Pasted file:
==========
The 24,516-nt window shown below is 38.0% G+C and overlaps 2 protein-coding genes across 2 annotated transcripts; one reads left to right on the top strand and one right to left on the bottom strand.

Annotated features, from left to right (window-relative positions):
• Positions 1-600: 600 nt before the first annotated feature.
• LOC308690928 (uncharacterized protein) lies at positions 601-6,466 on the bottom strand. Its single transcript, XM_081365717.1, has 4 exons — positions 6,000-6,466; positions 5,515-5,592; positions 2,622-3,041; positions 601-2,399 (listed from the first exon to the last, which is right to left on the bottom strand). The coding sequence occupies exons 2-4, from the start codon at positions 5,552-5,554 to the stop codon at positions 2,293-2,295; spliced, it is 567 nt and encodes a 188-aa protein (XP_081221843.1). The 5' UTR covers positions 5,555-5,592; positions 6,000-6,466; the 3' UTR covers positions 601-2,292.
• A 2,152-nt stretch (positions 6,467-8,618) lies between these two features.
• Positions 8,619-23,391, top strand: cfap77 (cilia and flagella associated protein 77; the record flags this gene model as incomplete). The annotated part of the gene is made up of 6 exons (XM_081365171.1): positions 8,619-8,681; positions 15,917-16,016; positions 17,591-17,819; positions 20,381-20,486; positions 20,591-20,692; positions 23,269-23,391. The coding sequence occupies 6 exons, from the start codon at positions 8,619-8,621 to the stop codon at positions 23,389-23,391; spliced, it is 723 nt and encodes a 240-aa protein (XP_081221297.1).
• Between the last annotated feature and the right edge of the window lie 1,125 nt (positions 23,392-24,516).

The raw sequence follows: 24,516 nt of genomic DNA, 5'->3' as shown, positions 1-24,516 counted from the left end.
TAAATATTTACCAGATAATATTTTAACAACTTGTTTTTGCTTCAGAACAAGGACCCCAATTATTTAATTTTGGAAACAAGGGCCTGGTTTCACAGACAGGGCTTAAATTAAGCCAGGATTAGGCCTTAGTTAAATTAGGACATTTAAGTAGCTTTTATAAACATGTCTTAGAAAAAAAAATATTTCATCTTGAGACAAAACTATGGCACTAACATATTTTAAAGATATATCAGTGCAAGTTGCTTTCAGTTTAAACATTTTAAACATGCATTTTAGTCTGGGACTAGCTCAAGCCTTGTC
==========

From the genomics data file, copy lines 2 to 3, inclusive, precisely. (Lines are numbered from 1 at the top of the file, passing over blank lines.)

Annotated features, from left to right (window-relative positions):
• Positions 1-600: 600 nt before the first annotated feature.